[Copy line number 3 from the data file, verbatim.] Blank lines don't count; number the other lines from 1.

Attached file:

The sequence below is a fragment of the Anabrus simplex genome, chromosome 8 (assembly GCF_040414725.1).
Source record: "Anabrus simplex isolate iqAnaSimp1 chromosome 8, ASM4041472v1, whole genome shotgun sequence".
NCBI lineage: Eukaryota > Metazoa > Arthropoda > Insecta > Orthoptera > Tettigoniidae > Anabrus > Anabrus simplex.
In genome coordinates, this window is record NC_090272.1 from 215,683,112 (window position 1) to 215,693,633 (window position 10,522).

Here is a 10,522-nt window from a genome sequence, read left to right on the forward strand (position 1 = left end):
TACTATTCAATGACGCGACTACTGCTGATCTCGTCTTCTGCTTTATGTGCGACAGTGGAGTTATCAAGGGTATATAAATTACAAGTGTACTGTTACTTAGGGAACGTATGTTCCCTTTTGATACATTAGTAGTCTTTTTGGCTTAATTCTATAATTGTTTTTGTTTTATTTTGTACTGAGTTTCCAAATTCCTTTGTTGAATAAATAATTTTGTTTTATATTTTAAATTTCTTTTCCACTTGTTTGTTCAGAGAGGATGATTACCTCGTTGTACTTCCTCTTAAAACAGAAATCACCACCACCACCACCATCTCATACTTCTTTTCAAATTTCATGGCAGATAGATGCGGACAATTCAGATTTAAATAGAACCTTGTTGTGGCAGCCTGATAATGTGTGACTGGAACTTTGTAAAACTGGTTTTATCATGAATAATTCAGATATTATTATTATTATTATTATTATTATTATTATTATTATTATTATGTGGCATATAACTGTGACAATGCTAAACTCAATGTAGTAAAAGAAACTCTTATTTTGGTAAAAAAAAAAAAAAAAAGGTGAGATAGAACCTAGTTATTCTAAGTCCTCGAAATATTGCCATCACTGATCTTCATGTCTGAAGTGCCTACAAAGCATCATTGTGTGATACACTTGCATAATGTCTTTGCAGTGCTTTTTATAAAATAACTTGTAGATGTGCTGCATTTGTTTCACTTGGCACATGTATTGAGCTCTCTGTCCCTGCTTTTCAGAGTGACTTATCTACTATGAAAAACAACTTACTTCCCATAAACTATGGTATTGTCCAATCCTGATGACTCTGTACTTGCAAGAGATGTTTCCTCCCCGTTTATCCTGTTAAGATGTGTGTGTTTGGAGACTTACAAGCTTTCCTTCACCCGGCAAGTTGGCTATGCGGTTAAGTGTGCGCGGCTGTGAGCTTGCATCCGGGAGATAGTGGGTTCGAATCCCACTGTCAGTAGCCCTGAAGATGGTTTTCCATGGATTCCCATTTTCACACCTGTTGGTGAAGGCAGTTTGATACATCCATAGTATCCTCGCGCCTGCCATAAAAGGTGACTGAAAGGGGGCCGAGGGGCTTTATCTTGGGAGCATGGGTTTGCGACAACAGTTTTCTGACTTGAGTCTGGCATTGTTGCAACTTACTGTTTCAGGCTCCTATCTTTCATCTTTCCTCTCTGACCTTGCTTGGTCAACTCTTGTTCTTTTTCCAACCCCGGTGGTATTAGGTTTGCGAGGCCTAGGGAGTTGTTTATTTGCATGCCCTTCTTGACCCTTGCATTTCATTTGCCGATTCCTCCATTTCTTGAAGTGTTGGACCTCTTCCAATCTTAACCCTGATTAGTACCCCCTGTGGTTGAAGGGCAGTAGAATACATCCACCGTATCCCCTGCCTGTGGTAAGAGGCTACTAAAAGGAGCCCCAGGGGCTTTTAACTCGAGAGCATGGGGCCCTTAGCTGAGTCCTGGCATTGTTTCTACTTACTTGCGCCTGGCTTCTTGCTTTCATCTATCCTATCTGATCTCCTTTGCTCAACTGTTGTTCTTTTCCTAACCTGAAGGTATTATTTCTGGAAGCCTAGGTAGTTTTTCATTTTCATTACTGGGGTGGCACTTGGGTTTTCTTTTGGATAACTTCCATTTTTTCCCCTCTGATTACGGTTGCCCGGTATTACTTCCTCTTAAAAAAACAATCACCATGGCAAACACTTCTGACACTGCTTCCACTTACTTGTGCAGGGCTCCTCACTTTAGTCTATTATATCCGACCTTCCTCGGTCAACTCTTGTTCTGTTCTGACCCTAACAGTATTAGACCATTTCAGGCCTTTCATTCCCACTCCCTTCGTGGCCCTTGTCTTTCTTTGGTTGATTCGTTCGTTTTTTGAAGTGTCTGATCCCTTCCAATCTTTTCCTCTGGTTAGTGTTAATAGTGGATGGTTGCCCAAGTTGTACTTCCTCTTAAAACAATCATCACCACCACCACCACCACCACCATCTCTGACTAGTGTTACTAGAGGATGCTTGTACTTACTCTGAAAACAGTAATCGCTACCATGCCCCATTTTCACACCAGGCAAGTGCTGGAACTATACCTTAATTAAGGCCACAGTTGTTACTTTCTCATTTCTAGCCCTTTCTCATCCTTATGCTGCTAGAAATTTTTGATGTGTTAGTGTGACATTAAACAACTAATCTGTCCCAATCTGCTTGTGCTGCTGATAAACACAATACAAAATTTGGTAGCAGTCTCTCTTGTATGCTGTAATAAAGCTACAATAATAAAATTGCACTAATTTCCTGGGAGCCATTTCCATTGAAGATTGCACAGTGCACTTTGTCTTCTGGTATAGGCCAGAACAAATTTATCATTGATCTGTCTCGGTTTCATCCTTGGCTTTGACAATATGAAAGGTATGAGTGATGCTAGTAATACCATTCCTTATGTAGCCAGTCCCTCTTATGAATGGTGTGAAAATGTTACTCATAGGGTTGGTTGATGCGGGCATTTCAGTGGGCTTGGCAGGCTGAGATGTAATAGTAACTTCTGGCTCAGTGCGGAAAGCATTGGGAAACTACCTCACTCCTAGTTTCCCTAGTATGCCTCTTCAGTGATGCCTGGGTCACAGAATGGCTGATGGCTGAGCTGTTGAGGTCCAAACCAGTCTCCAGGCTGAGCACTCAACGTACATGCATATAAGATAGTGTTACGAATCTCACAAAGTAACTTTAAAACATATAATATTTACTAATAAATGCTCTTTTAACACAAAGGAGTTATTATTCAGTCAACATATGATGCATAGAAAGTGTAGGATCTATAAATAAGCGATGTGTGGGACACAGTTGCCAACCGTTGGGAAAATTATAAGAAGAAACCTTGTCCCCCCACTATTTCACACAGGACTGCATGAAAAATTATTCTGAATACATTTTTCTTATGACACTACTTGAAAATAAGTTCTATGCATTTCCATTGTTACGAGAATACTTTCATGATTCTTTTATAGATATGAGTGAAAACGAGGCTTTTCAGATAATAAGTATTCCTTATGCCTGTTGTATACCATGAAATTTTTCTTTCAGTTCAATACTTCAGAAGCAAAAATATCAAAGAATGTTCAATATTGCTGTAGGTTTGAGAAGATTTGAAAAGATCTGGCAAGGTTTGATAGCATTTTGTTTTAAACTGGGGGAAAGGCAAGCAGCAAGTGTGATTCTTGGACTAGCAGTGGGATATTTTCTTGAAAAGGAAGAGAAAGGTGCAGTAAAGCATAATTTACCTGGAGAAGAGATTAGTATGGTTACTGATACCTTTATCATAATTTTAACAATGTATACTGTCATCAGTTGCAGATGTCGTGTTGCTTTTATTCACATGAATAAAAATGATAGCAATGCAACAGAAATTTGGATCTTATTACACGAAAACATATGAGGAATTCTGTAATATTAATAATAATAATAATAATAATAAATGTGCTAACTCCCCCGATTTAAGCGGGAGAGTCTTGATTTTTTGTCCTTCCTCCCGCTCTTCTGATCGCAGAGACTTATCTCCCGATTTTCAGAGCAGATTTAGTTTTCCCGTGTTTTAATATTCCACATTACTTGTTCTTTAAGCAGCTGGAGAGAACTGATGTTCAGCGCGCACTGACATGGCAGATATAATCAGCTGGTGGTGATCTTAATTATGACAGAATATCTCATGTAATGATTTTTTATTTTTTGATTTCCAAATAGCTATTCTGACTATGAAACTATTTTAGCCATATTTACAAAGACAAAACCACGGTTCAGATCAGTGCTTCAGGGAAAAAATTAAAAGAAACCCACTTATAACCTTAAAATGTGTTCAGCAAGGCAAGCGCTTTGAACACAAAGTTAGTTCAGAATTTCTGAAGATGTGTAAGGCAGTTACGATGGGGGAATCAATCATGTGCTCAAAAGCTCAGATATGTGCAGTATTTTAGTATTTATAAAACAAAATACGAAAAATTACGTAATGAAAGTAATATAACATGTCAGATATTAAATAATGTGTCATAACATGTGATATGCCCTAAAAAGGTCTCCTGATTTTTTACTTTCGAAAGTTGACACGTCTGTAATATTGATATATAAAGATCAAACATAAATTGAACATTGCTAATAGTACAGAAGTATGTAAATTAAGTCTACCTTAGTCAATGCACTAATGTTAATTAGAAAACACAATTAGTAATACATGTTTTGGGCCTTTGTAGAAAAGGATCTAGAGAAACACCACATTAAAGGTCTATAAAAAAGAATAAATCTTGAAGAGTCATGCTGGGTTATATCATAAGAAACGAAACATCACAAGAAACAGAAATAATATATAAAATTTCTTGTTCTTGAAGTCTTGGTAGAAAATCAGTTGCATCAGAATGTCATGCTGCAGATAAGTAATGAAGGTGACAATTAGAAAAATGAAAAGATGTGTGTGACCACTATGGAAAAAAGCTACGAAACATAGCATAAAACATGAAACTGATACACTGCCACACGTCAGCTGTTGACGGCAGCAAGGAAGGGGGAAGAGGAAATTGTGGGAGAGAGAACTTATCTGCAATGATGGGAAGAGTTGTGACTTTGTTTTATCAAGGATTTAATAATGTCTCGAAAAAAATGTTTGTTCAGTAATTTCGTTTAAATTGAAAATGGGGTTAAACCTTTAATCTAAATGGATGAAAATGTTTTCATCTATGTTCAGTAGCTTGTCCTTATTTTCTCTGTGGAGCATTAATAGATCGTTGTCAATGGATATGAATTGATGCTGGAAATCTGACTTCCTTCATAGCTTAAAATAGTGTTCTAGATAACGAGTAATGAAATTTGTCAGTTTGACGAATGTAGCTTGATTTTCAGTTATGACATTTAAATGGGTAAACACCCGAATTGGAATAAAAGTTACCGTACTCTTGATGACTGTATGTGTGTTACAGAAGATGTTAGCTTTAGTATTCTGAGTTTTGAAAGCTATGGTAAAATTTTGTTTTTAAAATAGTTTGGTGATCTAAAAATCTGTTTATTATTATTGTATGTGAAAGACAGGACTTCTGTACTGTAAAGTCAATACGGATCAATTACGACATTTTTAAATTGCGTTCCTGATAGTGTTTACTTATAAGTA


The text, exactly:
NCBI lineage: Eukaryota > Metazoa > Arthropoda > Insecta > Orthoptera > Tettigoniidae > Anabrus > Anabrus simplex.